For those of you who’ve known me or my work for the last decade or more you’ll appreciate that one of my main call to arms is security and in particular enforcement of security enforcing technologies at the gateway and application level, my little hobby (developing publishing and supporting a firewall technology which with variants based on the code) reached millions of homes, offices and enterprises across the globe and allowed me to make a career out of security.
So it’s often a question I get asked at conferences and when speaking about security in Cloud and security enforcement and responsibility in the Cloud and virtualisation arena. Fortunately at Red Hat we take security incredibly seriously and have contributed technologies such as SELinux and sVirt into our architectures and supported versions of our releases, as well as employing the mainstays in the SELinux world on our payroll to ensure that we have continuity and those folk are rewarded for their efforts.
However, to put it bluntly most architects and network guys turn SELinux off when building out platforms and virtualised instances which is quite short sighted. When I do pose the question why a lot of responses are aligned to the fact that SELinux can sometimes due to configuration issues and past experiences where stuff broke and was hard to diagnose so easier to just turn off.
Let’s be blunt, it’s there to help you, it’s a free secure template based technology so turning it off if you haven’t got a full toolkit of other security hardening in your build schema or your platform is at best shortsighted. Did I say it was free ? In this current credit crunch culture can you justify not looking at using it ?
If you’re concerned or you struggle then enable it in permissive mode in the first instance making sure you make relevant mods to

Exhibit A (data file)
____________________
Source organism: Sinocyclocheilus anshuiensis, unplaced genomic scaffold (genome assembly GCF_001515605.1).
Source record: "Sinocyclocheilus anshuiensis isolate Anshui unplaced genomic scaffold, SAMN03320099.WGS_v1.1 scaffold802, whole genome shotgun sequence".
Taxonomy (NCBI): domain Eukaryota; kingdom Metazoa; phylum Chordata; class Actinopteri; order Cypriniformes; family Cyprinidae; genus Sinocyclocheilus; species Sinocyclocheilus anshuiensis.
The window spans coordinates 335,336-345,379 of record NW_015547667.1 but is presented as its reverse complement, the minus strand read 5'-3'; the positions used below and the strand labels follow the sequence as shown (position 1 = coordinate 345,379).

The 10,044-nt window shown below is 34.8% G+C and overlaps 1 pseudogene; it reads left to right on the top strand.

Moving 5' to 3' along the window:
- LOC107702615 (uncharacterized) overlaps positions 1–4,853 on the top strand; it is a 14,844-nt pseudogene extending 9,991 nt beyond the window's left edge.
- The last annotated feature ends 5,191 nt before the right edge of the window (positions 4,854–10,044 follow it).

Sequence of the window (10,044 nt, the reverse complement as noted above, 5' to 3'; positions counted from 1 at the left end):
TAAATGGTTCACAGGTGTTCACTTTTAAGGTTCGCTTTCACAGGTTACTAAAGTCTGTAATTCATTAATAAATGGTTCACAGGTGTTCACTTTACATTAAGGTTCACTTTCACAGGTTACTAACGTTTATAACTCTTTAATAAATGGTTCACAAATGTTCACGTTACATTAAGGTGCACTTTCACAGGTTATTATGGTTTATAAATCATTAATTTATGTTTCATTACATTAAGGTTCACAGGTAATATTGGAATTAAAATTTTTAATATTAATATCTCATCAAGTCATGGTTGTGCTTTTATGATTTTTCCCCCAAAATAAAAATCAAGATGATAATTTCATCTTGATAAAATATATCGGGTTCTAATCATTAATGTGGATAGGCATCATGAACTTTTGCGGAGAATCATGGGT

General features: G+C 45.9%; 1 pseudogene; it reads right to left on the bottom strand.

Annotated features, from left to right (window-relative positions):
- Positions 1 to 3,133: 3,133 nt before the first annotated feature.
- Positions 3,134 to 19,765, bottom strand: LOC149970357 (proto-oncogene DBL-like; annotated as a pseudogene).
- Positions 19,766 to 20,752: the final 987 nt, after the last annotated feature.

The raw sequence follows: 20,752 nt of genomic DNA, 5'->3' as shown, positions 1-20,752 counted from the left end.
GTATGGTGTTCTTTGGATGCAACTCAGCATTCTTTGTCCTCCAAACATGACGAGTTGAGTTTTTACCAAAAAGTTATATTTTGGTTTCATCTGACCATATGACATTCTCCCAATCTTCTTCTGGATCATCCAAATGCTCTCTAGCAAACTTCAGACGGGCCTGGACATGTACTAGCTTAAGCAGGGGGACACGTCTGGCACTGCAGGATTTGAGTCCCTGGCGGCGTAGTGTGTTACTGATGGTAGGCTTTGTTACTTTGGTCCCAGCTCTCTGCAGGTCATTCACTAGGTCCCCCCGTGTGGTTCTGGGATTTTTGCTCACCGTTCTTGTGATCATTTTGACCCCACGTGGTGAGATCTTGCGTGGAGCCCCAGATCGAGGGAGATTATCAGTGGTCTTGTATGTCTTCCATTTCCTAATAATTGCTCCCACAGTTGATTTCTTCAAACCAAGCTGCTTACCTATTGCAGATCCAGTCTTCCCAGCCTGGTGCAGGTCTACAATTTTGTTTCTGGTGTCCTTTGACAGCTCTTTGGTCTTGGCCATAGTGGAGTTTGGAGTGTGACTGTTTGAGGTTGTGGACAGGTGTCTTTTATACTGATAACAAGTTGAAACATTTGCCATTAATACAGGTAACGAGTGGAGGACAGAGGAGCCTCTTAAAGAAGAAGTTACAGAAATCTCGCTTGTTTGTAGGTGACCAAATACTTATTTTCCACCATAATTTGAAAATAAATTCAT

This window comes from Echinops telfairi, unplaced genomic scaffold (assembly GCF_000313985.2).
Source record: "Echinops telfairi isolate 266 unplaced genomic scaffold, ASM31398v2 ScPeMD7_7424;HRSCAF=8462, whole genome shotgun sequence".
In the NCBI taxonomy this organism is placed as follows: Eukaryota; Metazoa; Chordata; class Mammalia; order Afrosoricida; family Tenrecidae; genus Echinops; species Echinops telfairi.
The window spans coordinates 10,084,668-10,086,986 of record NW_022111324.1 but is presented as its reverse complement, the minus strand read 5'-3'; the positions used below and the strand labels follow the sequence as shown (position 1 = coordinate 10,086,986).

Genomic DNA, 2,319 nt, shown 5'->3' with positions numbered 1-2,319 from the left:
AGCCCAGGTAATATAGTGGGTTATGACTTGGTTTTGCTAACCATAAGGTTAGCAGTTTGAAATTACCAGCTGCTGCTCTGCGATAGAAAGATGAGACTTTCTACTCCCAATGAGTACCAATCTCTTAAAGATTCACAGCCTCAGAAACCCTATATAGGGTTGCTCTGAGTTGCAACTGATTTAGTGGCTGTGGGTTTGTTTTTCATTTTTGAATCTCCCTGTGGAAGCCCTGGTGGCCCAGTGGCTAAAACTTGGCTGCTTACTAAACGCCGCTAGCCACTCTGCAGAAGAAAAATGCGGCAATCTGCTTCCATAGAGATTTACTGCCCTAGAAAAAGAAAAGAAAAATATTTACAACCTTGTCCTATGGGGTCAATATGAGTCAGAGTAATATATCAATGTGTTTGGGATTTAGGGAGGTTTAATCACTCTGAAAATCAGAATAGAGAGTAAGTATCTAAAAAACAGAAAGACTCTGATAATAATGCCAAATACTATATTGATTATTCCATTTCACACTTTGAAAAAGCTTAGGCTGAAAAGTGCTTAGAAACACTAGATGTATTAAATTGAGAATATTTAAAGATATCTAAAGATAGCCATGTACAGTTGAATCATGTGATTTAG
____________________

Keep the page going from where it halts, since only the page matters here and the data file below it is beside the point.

/etc/sysconfig/selinux to make it persistent on reboot. Simple boolean logic is the best way (and easiest way) to start experimenting with the functionality you want to add. Then if you want to know more then search for the audit2allow function and remember if you’re concerned with restrictive AVC denials breaking stuff then a quick search through
/var/log/audit/audit.log then aureport is your friend. There are loads of howto’s available or if you’re thinking about large scale SELinux use in anger Red Hat even have a course to upgrade your RHCE to give you a complete comfort blanket in your own capabilities. It’s part of the assurance and certification mode we bring to the whole Linux piece. Belt and braces if you will.
Now this article really isn’t a security masterclass or SELinux howto, I’m actually more interested in getting to grips with culture change and trying to pass on my thoughts of how we need to get traction in influencing how protecting your assets, your data and your reputation in Cloud can take shape.
Over the last three years I’ve been using what I would describe as an almost military approach to building out legacy platforms be they physical or virtual. In days of old people might remember Jay Beale and his Bastille Linux hardening script, which was a great starting point when building simple Linux stacks. I remember vividly when he posted it to newsgroups and Slashdot picked up on it. It represented for the first time really in the Linux Open Source community someone who took a simple exercise but made it mainstream towards security as a standard rather than a retrofit. It enabled many of us to not only run it but get under the hood to find out “how” it worked. What is it they say “a little bit of knowledge is a dangerous thing ?”.
So as we move into provisioning our Cloud environments across one or multiple hypervisor types, or moving applications into hybrid or public Cloud having that “accreditation” process or controls breakdown is invaluable. Mine runs over about 5 tabs of a spreadsheet and would make most auditor feel out of a job. However maybe my way of having a moving spreadsheet of controls that I’ve built up over time for all the certifications / governances that I’ve had to deploy to (including in NATO battlefield accredited above classified environments) probably is going a bit far for standard run of the mill server environments.